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Three Key Product Design Best Practices to Bring Your Product to Life

Category: Blog, Design

Product design best practices checklistInnovators come from all walks of life and different levels of knowledge. Some have a detailed understanding of what it takes to design a product and bring it to market. Others may not be as well-versed in the steps. However, all innovators have something in common. Even though they’re approaching the product design stage from very different levels, they all need to follow three product design best practices if they want to succeed.

 

Three Product Design Best Practices to Optimize the Product Creation Process

Sawbones engineer immersed in the product design processThere are many inspirational stories out there about inventors who were trying to create something simple and accidentally stumbled upon something groundbreaking. However, the reason those stories are known is that they’re unusual. The truth is the vast majority of successful products are a result of careful, strategic planning. That strategic planning includes following these three best practices: 

#1: Fully outline the product’s story

The story is the motivation for the product in the first place. Consider the story of Resusci Anne, the world’s first CPR manikin—and precursor to all those in use today—who was created by two physicians and a Norwegian toymaker named Asmund Laerdal. Laerdal dabbled in making test wounds for the military as a side job and decided to delve a bit deeper when he heard about a new technique that was saving lives; CPR. He switched to dollmaking to create a life-sized, realistic manikin for training others. Laerdal’s entire idea was based on solving a training problem. CPR was promising but there were few options to realistically train in it. Laerdal, who had no formal medical training, became the person to solve that problem because he knew what was needed and had the assistance of the right experts.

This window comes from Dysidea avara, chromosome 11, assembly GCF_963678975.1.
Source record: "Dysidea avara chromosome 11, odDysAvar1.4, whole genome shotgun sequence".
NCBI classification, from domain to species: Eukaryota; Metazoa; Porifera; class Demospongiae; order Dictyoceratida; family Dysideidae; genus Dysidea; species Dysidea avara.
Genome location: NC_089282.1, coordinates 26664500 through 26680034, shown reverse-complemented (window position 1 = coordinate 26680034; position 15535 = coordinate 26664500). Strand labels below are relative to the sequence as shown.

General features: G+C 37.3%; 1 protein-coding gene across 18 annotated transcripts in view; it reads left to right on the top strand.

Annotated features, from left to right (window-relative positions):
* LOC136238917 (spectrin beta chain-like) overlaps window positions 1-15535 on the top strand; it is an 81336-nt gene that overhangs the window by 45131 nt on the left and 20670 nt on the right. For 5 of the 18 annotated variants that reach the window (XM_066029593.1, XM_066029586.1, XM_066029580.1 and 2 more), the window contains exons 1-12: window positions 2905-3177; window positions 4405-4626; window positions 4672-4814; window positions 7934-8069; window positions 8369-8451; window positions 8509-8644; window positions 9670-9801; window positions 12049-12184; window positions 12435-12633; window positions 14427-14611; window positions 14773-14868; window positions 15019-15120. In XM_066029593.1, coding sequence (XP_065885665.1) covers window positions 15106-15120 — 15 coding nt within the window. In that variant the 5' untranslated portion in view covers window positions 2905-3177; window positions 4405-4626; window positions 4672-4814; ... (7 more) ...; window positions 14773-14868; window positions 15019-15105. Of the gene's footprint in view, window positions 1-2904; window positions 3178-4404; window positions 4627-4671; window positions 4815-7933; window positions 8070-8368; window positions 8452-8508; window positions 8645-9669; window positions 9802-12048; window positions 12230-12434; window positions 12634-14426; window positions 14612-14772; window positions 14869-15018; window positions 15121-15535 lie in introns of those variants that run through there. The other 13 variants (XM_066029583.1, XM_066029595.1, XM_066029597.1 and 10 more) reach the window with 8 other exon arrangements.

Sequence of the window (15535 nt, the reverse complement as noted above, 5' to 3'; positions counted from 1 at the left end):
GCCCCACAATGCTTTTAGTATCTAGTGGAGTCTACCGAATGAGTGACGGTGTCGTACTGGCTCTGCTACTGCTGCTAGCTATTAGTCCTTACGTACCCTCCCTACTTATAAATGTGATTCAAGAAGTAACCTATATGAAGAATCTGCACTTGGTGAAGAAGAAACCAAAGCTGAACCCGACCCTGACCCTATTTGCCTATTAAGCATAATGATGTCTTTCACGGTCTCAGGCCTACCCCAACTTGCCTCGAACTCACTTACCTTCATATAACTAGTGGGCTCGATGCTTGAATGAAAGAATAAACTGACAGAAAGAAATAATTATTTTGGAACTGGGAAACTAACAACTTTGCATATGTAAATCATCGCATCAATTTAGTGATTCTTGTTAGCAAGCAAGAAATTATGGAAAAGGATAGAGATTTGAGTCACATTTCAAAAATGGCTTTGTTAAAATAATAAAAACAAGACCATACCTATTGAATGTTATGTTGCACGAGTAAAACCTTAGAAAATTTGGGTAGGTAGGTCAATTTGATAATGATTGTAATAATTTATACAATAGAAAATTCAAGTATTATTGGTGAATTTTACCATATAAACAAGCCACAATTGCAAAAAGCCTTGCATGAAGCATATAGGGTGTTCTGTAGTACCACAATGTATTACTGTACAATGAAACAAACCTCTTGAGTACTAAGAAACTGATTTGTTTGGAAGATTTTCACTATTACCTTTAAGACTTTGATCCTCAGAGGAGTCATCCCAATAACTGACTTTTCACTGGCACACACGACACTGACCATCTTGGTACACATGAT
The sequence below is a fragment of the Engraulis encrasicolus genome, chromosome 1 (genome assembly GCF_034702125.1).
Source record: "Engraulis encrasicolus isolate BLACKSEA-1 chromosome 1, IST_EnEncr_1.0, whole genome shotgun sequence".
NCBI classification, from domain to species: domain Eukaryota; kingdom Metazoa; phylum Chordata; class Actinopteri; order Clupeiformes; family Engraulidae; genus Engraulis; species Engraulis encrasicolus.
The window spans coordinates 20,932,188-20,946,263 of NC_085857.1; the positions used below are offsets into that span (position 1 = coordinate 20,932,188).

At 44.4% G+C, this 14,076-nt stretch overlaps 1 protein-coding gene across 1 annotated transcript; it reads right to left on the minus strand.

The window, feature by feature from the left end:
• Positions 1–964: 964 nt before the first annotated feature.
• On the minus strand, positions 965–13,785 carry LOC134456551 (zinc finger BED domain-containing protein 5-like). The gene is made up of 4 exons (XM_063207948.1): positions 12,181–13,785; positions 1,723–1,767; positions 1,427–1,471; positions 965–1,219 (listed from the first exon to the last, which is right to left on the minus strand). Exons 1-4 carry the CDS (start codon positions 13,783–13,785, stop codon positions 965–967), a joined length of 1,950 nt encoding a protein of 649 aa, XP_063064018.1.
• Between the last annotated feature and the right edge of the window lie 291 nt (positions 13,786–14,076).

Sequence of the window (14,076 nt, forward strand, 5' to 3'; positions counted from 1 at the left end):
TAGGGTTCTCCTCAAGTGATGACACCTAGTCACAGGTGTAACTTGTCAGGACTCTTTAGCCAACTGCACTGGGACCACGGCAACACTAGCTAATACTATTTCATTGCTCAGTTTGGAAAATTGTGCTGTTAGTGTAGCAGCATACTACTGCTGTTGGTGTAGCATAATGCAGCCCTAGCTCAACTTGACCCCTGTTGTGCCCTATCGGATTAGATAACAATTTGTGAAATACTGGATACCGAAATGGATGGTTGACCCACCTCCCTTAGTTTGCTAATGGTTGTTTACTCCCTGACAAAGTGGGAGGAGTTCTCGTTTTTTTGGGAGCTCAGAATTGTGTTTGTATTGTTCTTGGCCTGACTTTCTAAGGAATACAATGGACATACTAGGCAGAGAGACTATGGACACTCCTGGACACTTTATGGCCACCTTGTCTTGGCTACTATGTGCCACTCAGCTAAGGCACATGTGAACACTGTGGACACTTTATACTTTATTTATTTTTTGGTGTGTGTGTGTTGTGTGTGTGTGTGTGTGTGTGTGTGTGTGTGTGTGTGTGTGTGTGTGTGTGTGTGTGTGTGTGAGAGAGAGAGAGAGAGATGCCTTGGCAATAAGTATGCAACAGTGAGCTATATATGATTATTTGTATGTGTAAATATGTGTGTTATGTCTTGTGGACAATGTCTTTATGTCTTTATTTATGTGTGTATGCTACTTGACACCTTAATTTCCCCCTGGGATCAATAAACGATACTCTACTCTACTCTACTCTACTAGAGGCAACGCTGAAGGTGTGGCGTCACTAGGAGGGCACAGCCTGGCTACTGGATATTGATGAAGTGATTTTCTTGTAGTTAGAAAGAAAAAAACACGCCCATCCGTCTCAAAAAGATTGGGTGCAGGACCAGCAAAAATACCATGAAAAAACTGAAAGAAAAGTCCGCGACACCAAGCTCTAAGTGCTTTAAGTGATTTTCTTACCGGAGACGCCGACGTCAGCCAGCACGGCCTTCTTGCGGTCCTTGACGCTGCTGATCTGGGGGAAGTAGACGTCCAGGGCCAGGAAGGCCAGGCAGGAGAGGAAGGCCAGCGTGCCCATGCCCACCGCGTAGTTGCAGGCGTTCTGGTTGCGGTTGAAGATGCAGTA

This is often the case in the process of creating a new product. The individual will have the concept and possibly some knowledge of how to create it. However, they might not have the engineering experience needed to build it or create a usable design. In this case, it’s important to be able to communicate the full product story to an engineer with experience specific to that type of project. That individual is going to need to understand that product, and the product story is the summary that explains it best. Developing a compelling (and relatable) product story can be challenging; however, each product story should clearly address the following:

  • Know your audience. Who is the intended end user?
  • Understand the ultimate goal of your design. What real-world problem is this product should ideally solve? 
  • Recognize the barriers associated with getting your product to market. What are the acceptance and failure criteria? Will this product be used in critical systems (for example, in industries like aerospace or medical devices) with strict acceptance criteria?